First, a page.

30 Rock is rolling. After the season premiere with Jerry Seinfeld, tonight's sweeps episode lures another key player from NBC's late great '90s Thursday night "must-see TV" block in David Schwimmer. As did Seinfeld, the Friends star manages to serve two masters - bald-faced hype and sly humor - by guest-starring as eco-mascot Greenzo, the latest greatest idea from Alec Baldwin's loopy GE/NBC execubot.
At least Schwimmer isn't promoting himself as a product. (Something about some flying insect movie, wasn't it?) Ex-Ross is doing the deed for NBC's Green Is Universal week, the real-life stunt that just happens to salute in its very name both green-ism (something about the environment, isn't it?) and the corporate conglomerate whose do-gooding the cast and crew must rally to support.
But not without tongue firmly in cheek. After the avarice of the sitcom's Seinfeld plot, where Jerry had been digitally inserted in all the network's shows, the "green" episode has Jack Donaghey (Baldwin) boasting of working not to save the Earth but "so we can drain the remainder of its resources."
It's no surprise that Schwimmer's emoter goes gonzo with ego while honing his "Greenzo voice" ("It's wry and wise but also very sexual") in appearances on the Today show. But it's slightly amazing how far star-creator Tina Fey & Co. get to go in savaging the profit-hungry hand that signs their paychecks. "Tell the kids how outsourcing means cheaper toys at Christmas," Donaghey pleads with cameo guest Al Gore. The Earth activist arrives to see GE's new "garbage car," then leaves to save the whales.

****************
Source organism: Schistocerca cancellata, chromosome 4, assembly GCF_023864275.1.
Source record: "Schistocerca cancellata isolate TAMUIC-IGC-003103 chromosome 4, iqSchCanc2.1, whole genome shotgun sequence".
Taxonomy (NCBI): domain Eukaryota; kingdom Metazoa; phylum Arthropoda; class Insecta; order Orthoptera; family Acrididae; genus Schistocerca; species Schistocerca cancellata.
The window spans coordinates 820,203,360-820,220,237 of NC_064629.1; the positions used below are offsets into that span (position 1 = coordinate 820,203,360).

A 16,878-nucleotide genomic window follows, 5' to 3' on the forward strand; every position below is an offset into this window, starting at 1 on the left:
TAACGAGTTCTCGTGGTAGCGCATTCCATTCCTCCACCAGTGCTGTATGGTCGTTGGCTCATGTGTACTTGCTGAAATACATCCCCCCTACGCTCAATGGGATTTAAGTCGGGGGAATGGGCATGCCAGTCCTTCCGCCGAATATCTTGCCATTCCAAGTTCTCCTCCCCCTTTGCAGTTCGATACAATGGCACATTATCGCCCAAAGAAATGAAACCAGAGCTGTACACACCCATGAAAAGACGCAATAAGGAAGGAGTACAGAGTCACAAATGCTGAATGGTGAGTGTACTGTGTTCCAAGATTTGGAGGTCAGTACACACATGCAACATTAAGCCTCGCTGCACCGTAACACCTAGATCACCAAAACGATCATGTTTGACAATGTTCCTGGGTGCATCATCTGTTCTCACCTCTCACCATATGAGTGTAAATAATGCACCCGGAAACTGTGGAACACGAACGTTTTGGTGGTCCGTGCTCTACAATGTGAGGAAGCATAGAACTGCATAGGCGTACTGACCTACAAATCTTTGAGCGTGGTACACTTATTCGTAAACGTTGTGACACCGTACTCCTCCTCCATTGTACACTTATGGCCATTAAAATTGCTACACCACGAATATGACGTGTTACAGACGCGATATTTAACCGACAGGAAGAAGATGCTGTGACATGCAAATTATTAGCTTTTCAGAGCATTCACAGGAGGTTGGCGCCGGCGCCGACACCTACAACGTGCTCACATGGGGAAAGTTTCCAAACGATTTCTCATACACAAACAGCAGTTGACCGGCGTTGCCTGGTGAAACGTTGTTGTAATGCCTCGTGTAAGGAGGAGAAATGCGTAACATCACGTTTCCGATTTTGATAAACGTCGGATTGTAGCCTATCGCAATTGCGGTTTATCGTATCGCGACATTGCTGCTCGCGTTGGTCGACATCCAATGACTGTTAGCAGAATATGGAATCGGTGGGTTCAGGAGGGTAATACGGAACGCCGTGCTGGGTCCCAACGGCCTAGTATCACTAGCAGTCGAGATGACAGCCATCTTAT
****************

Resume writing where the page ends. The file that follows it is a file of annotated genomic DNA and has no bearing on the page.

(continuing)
But he does it with feisty style and integrity, as does everyone who touches or is touched by 30 Rock, it seems. Fey's sharp show makes its guests look good, and vice versa, without being heavyhanded or manufactured. Maybe her years as headwriter showcasing each week's host on Saturday Night Live prepared her to provide for so many diverse talents and celebrity personalities. She knows how to instantly reach a comfort level most shows struggle awkwardly to achieve.
Diane Werts writes for Newsday.